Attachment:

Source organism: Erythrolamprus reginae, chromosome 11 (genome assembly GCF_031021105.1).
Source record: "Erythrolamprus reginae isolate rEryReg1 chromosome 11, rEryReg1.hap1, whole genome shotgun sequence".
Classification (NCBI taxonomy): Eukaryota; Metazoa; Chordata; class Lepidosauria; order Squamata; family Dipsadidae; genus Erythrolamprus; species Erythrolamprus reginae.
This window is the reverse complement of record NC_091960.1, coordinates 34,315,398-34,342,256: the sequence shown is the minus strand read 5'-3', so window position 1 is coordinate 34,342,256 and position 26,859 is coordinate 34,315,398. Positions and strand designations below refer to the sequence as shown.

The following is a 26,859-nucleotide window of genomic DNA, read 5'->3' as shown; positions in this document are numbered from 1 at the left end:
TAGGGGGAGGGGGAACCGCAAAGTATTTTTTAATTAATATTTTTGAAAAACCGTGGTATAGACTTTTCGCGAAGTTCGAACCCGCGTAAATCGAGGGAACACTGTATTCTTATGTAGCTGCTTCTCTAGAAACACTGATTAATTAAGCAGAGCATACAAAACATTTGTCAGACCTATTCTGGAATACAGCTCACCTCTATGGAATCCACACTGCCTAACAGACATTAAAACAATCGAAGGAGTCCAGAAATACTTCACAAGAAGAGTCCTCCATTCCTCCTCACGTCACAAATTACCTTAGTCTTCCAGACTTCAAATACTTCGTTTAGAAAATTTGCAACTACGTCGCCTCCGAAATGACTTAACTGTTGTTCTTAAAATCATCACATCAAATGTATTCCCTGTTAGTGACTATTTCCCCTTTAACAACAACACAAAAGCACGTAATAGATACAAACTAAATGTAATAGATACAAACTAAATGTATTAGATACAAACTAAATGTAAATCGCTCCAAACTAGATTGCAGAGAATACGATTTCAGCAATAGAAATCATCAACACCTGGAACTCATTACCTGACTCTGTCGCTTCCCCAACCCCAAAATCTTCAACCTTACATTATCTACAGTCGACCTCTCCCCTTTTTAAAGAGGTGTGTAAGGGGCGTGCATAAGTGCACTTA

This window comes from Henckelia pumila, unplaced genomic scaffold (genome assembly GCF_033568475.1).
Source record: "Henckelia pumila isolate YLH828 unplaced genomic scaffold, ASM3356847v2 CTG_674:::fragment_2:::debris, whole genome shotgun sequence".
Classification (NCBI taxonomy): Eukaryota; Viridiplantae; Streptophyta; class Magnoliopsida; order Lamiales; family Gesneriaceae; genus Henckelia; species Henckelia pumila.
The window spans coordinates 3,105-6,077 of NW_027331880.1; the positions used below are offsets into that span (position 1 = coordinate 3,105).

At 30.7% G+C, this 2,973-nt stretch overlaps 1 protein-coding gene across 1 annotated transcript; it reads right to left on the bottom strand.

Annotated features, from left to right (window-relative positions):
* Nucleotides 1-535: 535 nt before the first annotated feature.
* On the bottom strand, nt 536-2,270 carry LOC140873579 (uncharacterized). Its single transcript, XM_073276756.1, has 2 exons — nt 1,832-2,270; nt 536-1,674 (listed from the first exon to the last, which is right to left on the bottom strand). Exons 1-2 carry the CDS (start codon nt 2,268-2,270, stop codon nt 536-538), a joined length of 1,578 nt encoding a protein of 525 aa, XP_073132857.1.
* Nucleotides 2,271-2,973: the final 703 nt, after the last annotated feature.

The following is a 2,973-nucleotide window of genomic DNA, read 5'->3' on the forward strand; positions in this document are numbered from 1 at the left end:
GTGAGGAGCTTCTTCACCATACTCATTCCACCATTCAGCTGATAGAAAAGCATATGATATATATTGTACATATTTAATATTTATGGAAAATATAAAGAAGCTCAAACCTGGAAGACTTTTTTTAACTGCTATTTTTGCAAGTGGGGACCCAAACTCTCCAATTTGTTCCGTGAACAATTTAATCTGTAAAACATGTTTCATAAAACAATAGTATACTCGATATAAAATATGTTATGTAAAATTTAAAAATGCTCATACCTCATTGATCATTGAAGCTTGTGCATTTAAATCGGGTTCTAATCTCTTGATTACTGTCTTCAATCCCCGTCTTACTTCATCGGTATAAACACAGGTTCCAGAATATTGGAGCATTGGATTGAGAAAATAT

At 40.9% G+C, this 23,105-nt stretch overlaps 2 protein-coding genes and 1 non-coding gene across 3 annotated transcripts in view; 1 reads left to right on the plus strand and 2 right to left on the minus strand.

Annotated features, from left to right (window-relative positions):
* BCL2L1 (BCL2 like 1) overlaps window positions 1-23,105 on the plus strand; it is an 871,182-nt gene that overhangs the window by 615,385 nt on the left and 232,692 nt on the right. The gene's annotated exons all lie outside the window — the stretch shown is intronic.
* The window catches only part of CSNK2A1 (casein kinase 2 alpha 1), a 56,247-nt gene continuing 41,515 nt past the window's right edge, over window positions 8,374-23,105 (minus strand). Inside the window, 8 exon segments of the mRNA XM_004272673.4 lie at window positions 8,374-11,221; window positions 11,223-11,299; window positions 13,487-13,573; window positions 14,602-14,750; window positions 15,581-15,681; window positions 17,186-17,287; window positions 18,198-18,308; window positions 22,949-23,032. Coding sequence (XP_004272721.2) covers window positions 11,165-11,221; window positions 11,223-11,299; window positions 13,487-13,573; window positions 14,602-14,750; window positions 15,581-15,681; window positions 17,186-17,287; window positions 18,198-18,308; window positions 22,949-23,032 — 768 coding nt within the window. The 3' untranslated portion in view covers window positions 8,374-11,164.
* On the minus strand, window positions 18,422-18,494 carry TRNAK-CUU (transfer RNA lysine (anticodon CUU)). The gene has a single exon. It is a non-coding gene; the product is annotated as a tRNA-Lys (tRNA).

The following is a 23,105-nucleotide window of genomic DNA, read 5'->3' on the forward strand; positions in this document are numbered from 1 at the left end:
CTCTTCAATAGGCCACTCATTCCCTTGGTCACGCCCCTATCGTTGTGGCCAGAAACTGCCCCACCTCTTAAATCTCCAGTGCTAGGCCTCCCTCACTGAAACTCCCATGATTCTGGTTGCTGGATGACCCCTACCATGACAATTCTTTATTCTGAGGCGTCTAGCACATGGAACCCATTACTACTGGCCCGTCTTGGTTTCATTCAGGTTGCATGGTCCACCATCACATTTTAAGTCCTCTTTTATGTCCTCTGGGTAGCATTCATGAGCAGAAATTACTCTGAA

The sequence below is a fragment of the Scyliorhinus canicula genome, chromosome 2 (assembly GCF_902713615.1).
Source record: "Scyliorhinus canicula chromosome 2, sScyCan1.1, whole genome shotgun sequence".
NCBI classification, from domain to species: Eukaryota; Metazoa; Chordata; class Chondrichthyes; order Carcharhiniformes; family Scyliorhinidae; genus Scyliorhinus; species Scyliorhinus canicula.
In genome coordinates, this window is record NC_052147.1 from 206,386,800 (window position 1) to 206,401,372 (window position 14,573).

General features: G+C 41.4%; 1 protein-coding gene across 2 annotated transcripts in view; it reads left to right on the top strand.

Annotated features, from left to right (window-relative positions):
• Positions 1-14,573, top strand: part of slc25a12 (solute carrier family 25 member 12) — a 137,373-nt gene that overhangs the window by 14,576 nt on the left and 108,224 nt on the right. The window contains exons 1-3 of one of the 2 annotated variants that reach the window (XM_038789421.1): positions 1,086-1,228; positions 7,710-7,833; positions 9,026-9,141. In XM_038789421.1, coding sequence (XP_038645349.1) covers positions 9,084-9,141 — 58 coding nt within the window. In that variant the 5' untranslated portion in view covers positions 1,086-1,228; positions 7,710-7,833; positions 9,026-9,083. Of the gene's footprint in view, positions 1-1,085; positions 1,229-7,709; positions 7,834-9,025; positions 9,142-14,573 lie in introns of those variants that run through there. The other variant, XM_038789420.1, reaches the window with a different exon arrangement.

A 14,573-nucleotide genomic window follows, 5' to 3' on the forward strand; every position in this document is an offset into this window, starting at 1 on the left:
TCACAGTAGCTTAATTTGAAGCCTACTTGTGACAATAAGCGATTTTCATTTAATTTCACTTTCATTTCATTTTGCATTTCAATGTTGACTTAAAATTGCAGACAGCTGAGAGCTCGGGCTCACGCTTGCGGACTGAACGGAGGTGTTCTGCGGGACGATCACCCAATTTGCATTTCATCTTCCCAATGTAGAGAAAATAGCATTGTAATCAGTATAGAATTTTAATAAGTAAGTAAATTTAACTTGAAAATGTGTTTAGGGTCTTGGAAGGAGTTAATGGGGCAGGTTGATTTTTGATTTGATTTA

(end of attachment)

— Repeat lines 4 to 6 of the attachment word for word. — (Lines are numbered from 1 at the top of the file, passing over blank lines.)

This window is the reverse complement of record NC_091960.1, coordinates 34,315,398-34,342,256: the sequence shown is the minus strand read 5'-3', so window position 1 is coordinate 34,342,256 and position 26,859 is coordinate 34,315,398. Positions and strand designations below refer to the sequence as shown.

The following is a 26,859-nucleotide window of genomic DNA, read 5'->3' as shown; positions in this document are numbered from 1 at the left end:
TAGGGGGAGGGGGAACCGCAAAGTATTTTTTAATTAATATTTTTGAAAAACCGTGGTATAGACTTTTCGCGAAGTTCGAACCCGCGTAAATCGAGGGAACACTGTATTCTTATGTAGCTGCTTCTCTAGAAACACTGATTAATTAAGCAGAGCATACAAAACATTTGTCAGACCTATTCTGGAATACAGCTCACCTCTATGGAATCCACACTGCCTAACAGACATTAAAACAATCGAAGGAGTCCAGAAATACTTCACAAGAAGAGTCCTCCATTCCTCCTCACGTCACAAATTACCTTAGTCTTCCAGACTTCAAATACTTCGTTTAGAAAATTTGCAACTACGTCGCCTCCGAAATGACTTAACTGTTGTTCTTAAAATCATCACATCAAATGTATTCCCTGTTAGTGACTATTTCCCCTTTAACAACAACACAAAAGCACGTAATAGATACAAACTAAATGTAATAGATACAAACTAAATGTATTAGATACAAACTAAATGTAAATCGCTCCAAACTAGATTGCAGAGAATACGATTTCAGCAATAGAAATCATCAACACCTGGAACTCATTACCTGACTCTGTCGCTTCCCCAACCCCAAAATCTTCAACCTTACATTATCTACAGTCGACCTCTCCCCTTTTTAAAGAGGTGTGTAAGGGGCGTGCATAAGTGCACTTA